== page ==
for UP systems, starts to matter. Just to leave out cache line effects.
Just to leave out the way the current scheduler moves tasks around CPUs.
Linus, it's not only about performance benchmarks with 2451 processes
jumping on the run queue, that i could not care less about, it's just a
sum of sucky "things" that make an issue. You can look at it like a
cosmetic/design patch more than a strict performance patch if you like.


> And you have to realize that there are not very many things that have
> aged as well as the scheduler. Which is just another proof that
> scheduling is easy.
  ^^^^^^^^^^^^^^^^^^

..., 2, ...


> We've rewritten the VM several times in the last ten years, and I expect
> it will be changed several more times in the next few years. Withing five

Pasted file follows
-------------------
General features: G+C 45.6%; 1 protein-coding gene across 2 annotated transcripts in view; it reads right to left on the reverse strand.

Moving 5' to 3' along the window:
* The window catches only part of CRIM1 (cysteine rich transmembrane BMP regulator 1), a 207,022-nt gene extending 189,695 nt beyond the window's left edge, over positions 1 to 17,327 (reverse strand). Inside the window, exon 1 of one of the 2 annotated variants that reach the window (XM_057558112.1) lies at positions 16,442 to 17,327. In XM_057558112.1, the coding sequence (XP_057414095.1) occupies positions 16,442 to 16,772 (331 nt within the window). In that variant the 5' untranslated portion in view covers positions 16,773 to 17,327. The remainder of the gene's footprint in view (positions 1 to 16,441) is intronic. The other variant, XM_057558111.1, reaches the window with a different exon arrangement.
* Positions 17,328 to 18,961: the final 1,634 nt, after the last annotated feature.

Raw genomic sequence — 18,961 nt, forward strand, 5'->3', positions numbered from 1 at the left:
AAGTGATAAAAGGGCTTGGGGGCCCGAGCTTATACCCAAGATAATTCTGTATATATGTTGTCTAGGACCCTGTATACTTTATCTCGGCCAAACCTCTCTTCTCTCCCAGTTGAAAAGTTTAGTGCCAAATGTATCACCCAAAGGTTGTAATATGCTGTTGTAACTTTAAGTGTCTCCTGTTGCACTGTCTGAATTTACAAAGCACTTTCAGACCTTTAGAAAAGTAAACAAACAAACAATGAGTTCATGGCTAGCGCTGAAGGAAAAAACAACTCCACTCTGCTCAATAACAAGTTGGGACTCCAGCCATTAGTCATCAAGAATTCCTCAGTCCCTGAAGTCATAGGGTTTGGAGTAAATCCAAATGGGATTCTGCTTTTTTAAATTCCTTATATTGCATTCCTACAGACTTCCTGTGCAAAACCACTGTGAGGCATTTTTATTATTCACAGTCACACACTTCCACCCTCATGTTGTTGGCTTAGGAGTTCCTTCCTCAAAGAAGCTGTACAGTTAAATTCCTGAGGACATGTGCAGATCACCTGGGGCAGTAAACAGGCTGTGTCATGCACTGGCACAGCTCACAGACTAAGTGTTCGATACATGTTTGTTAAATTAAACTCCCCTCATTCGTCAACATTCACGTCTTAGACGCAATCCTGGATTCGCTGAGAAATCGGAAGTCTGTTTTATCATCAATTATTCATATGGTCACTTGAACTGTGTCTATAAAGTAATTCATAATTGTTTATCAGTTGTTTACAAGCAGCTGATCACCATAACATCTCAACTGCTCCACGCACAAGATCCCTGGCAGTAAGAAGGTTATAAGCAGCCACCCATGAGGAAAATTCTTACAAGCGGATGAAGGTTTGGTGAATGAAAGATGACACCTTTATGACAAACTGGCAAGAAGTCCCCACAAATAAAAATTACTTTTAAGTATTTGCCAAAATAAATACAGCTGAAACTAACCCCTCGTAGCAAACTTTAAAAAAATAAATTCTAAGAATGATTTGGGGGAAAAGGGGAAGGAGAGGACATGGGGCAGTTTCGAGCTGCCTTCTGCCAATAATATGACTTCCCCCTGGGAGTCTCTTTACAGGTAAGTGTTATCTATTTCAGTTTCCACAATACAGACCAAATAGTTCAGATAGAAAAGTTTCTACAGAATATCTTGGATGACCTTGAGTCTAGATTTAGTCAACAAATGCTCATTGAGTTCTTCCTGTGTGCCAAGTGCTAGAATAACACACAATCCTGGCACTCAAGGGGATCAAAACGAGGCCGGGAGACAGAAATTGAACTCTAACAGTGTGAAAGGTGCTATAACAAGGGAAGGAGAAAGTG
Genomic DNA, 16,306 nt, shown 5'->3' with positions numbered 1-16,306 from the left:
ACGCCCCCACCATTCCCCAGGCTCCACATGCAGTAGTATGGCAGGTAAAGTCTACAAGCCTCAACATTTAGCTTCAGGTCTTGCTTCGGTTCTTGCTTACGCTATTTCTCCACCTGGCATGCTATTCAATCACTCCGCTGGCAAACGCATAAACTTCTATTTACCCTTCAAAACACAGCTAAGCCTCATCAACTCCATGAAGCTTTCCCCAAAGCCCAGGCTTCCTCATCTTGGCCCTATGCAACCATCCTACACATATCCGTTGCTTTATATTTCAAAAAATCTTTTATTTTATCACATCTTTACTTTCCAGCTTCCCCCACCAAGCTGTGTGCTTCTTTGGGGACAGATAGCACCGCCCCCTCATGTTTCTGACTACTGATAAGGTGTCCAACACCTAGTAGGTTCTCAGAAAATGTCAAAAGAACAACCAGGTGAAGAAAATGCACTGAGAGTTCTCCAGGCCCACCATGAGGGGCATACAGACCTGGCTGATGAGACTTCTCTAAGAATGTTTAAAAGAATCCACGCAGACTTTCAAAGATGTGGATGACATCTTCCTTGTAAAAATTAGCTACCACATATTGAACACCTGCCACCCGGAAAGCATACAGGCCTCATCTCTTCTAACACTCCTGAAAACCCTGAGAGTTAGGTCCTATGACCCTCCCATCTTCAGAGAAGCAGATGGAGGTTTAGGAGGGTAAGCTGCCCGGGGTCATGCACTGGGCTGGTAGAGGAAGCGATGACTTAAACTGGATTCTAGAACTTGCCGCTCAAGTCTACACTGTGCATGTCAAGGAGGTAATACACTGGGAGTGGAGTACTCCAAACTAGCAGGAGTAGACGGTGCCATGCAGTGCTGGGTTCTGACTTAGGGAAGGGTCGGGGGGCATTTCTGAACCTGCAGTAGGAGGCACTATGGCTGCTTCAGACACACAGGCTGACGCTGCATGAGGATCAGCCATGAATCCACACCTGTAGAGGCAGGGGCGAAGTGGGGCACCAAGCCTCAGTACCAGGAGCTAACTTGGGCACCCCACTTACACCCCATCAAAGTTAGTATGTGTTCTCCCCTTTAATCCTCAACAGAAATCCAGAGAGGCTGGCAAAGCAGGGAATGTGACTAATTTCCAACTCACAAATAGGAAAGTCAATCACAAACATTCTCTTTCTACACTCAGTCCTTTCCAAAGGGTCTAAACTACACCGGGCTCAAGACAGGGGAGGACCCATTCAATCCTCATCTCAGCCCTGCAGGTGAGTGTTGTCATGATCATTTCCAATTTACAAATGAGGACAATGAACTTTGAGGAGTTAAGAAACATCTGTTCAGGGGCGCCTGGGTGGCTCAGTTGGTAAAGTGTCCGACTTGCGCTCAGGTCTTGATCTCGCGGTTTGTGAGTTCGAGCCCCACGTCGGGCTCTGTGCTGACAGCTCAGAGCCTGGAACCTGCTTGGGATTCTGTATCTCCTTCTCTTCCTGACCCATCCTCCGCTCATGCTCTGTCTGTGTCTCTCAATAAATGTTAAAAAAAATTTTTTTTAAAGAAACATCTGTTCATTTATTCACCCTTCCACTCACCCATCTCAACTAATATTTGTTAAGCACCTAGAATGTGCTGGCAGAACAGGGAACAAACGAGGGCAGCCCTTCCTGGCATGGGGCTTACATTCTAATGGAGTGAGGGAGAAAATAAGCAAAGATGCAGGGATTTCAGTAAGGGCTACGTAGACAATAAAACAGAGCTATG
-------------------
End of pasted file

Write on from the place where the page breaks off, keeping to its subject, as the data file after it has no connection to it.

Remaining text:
> years we'll almost certainly have to make the current three-level page
> tables be four levels etc.
>
> In comparison to those kinds of issues, I suspect that making the
> scheduler use per-CPU queues together with some inter-CPU load balancing
> logic is probably _trivial_.
                    ^^^^^^^^^

... 3, there should be a subliminal message inside but i'm not able to
get it ;)
I would not call selecting the right task to run in an SMP system trivial.
The difference between selecting the right task to run and selecting the
right page to swap is that if you screw up with the task the system
impact is lower. But, if you screw up, your design will suck in both cases.
Anyway, given that 1) real men do VM ( i thought they didn't eat quiche )
and easy-coders do scheduling 2) the schdeuler is easy/trivial and you do
not seem interested in working on it 3) whoever is doing the scheduler
cannot screw up things, why don't you give the responsibility for example
to Alan or Ingo so that a discussion ( obviously easy ) about the future
of the schdeuler can be started w/out hurting real men doing VM ?
I'm talking about, you know, that kind of discussions where people bring
solutions, code and numbers, they talk about the good and bad of certain